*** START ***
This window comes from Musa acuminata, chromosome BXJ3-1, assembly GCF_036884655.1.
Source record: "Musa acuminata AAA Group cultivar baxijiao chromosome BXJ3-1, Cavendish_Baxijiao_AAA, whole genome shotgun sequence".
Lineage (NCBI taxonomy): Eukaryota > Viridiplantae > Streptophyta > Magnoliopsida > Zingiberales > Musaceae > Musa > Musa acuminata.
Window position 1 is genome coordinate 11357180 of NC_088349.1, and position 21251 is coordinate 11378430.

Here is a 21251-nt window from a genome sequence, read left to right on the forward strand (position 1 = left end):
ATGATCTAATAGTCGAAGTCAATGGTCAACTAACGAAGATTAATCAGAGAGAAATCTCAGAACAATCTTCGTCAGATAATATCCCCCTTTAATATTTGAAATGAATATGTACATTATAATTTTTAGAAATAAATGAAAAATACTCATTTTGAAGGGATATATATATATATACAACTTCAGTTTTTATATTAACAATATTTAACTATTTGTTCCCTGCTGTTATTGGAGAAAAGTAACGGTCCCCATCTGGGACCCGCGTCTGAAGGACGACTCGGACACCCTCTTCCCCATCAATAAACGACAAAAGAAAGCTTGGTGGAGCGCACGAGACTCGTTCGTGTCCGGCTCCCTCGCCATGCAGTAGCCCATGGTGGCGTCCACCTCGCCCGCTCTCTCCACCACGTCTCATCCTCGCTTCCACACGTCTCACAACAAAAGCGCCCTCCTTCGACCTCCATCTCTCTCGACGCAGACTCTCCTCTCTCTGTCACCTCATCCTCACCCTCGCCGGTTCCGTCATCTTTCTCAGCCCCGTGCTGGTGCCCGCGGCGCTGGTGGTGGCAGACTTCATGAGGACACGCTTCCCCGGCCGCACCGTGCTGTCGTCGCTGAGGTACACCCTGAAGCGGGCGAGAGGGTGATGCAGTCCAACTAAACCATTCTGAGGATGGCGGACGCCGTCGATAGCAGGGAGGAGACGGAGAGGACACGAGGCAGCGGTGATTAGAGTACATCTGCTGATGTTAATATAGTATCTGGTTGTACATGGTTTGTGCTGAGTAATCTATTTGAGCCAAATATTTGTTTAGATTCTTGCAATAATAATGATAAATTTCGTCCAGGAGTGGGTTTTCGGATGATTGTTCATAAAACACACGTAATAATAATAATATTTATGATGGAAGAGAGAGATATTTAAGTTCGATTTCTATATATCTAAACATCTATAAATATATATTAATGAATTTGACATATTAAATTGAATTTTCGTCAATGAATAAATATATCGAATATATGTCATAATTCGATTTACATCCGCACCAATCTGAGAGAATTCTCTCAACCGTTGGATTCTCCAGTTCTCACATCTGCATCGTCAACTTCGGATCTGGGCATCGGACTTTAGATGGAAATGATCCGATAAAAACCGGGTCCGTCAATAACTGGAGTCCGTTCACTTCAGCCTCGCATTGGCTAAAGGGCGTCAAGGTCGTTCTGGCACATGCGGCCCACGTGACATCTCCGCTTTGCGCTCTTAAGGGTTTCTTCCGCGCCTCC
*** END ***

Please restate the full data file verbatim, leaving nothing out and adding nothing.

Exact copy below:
This window comes from Musa acuminata, chromosome BXJ3-1, assembly GCF_036884655.1.
Source record: "Musa acuminata AAA Group cultivar baxijiao chromosome BXJ3-1, Cavendish_Baxijiao_AAA, whole genome shotgun sequence".
Lineage (NCBI taxonomy): Eukaryota > Viridiplantae > Streptophyta > Magnoliopsida > Zingiberales > Musaceae > Musa > Musa acuminata.
Window position 1 is genome coordinate 11357180 of NC_088349.1, and position 21251 is coordinate 11378430.

Here is a 21251-nt window from a genome sequence, read left to right on the forward strand (position 1 = left end):
ATGATCTAATAGTCGAAGTCAATGGTCAACTAACGAAGATTAATCAGAGAGAAATCTCAGAACAATCTTCGTCAGATAATATCCCCCTTTAATATTTGAAATGAATATGTACATTATAATTTTTAGAAATAAATGAAAAATACTCATTTTGAAGGGATATATATATATATACAACTTCAGTTTTTATATTAACAATATTTAACTATTTGTTCCCTGCTGTTATTGGAGAAAAGTAACGGTCCCCATCTGGGACCCGCGTCTGAAGGACGACTCGGACACCCTCTTCCCCATCAATAAACGACAAAAGAAAGCTTGGTGGAGCGCACGAGACTCGTTCGTGTCCGGCTCCCTCGCCATGCAGTAGCCCATGGTGGCGTCCACCTCGCCCGCTCTCTCCACCACGTCTCATCCTCGCTTCCACACGTCTCACAACAAAAGCGCCCTCCTTCGACCTCCATCTCTCTCGACGCAGACTCTCCTCTCTCTGTCACCTCATCCTCACCCTCGCCGGTTCCGTCATCTTTCTCAGCCCCGTGCTGGTGCCCGCGGCGCTGGTGGTGGCAGACTTCATGAGGACACGCTTCCCCGGCCGCACCGTGCTGTCGTCGCTGAGGTACACCCTGAAGCGGGCGAGAGGGTGATGCAGTCCAACTAAACCATTCTGAGGATGGCGGACGCCGTCGATAGCAGGGAGGAGACGGAGAGGACACGAGGCAGCGGTGATTAGAGTACATCTGCTGATGTTAATATAGTATCTGGTTGTACATGGTTTGTGCTGAGTAATCTATTTGAGCCAAATATTTGTTTAGATTCTTGCAATAATAATGATAAATTTCGTCCAGGAGTGGGTTTTCGGATGATTGTTCATAAAACACACGTAATAATAATAATATTTATGATGGAAGAGAGAGATATTTAAGTTCGATTTCTATATATCTAAACATCTATAAATATATATTAATGAATTTGACATATTAAATTGAATTTTCGTCAATGAATAAATATATCGAATATATGTCATAATTCGATTTACATCCGCACCAATCTGAGAGAATTCTCTCAACCGTTGGATTCTCCAGTTCTCACATCTGCATCGTCAACTTCGGATCTGGGCATCGGACTTTAGATGGAAATGATCCGATAAAAACCGGGTCCGTCAATAACTGGAGTCCGTTCACTTCAGCCTCGCATTGGCTAAAGGGCGTCAAGGTCGTTCTGGCACATGCGGCCCACGTGACATCTCCGCTTTGCGCTCTTAAGGGTTTCTTCCGCGCCTCC